25. I roll a snake of KwikWood and press it along the bottom of the eye, in the shape that I want the bottom lid to be. I will then press and smooth the lid away from the eye, leaving the inside edge of the lid undisturbed. I may wet the tool to aid in the smoothing process. When I am finished, I want the lid to essentially disappear, simply defining the shape of the eye. Waterfowl close their eyes from the bottom up, so the placement and shape of the lid will speak volumes about the mood of your bird. In a relaxed pose, the lid would be partially closed. In an alert bird, the eye would be open and closer to round. Waterfowl blink with a nictitating membrane that moves from front to back, but is insignificant in terms of what we are showing in a carving.

  26. With another snake of KwikWood, I form the top lid, and once again press the outside of the KwikWood away from the eye and blend it into the crown.

  27. When I am finished, I have the shape of the eye that matches the mood of my bird. I smooth the KwikWood until there are no lids, ripples, or edges showing. When this area is painted, I know from experience that paint will not cover imperfections, it will magnify them. This is critical to the final appearance of the piece. You can carefully sand away imperfections after the KwikWood dries, but that can be difficult around the eye. If I am unhappy with the final appearance of my eyes, I can do some additional shaping with my burner set on a low heat, but I seldom need to do this. As a side note, I usually do not place the eyes in the head until the piece is almost finished to avoid scratching them. I placed them earlier this time for this demonstration.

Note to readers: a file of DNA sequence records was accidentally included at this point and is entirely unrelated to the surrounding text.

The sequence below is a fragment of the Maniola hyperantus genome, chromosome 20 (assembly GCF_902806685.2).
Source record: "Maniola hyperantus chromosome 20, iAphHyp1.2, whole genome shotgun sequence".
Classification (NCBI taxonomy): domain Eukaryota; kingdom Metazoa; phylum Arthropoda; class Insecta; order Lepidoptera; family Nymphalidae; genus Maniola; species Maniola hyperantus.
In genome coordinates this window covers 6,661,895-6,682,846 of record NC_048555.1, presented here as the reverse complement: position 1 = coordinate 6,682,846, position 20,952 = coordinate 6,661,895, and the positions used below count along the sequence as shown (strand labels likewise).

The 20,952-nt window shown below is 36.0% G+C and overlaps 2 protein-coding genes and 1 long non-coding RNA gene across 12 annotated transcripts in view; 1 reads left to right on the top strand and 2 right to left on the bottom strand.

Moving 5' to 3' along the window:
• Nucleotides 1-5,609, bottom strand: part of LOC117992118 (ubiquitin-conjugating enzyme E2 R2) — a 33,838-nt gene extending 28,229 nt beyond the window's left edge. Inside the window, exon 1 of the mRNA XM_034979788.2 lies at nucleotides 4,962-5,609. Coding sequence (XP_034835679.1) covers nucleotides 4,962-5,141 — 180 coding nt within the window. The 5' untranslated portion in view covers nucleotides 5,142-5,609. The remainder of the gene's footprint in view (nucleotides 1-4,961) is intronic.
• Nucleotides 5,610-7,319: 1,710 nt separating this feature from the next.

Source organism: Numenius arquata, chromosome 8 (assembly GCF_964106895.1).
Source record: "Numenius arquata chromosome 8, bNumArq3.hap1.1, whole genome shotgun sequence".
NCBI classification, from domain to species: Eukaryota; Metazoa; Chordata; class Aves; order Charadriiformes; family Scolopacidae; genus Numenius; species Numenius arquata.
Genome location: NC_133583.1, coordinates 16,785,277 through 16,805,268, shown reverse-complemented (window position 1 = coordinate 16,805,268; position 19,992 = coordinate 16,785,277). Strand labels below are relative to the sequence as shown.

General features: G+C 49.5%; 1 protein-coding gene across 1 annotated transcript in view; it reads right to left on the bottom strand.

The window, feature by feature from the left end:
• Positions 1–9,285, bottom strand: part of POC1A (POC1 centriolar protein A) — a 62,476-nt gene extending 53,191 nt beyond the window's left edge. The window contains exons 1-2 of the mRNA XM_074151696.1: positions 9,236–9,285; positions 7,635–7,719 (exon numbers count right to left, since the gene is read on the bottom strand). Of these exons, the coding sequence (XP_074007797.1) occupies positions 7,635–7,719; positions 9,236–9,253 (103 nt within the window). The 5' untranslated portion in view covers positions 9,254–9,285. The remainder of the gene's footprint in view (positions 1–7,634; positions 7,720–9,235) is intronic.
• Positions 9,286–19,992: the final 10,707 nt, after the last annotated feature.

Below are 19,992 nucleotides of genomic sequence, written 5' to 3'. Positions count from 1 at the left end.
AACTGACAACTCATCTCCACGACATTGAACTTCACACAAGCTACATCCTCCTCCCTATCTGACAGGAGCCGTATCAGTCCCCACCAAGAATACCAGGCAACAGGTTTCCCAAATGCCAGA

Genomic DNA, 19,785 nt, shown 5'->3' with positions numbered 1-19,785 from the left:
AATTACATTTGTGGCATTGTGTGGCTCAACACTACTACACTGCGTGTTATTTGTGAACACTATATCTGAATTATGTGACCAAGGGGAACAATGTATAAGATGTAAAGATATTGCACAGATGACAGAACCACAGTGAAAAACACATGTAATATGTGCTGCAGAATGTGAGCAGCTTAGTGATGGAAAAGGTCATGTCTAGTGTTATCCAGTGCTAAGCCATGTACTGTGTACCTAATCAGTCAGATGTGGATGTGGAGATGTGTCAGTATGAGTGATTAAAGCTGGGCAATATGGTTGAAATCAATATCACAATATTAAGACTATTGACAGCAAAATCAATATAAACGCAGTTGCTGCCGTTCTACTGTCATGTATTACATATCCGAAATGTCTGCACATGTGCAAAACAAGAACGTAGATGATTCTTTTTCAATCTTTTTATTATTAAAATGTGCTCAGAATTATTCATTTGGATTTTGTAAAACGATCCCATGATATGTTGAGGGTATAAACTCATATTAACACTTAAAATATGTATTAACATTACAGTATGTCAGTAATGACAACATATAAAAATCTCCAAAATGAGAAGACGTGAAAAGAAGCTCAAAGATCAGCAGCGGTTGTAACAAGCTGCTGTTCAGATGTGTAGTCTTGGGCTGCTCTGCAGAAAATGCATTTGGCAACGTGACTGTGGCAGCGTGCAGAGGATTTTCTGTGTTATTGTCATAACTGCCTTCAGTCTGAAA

28. Now it’s time to move on to the body. I place the completed head on the body block and position it where it looks most pleasing to my eye. I can also use my transparent stencil film pattern at this point to get an idea of where the side pocket and other feather groups will lie on the block.

  29. I follow the same process for the top pattern.

  30. I establish a centerline on my body block. My eye will tell me where to sketch this, but if you are just starting out, a flexible ruler comes in handy.

  31. I have sketched in a waterline and am using a monster carbide in my Master Carver to remove wood in this area. This is the tool that I will use for major wood removal throughout the body, as it cuts very smoothly and very efficiently.

  32. Those of you who have difficulty sketching in the feather groups can do what I’m doing here. Use a push pin to poke holes through the stencil film to establish key points on the body block, and then simply connect the dots.

  33. I have sketched the top pattern on the body block. I originally designed the pattern with the primaries crossed. However, as I progressed with the carving I decided to leave them uncrossed so that I could demonstrate more clearly how the body of the bird lies under the wing structure, a point that is so important but is so often misunderstood by many beginning carvers.

  34. I am establishing a flat spot on the body block where the head will sit. The knife I am using for this step was designed by my friend and mentor Dennis Schroeder. I can rock this knife to establish a stop cut where the back of the neck will sit against the shoulders and then use the knife like a chisel to slide out the wood chips back to that point. This is one of two or three knives that I find essential. You can see that I have rounded the body up to the side pockets and down to the waterline, and have also begun the process of rounding the top of the body down to the side pockets. I stay away from the area where the tertials and primaries will lie to be sure that I will have enough wood left in the area.

  35. The finished shelf is nice and smooth and has a surface that will join cleanly with the head.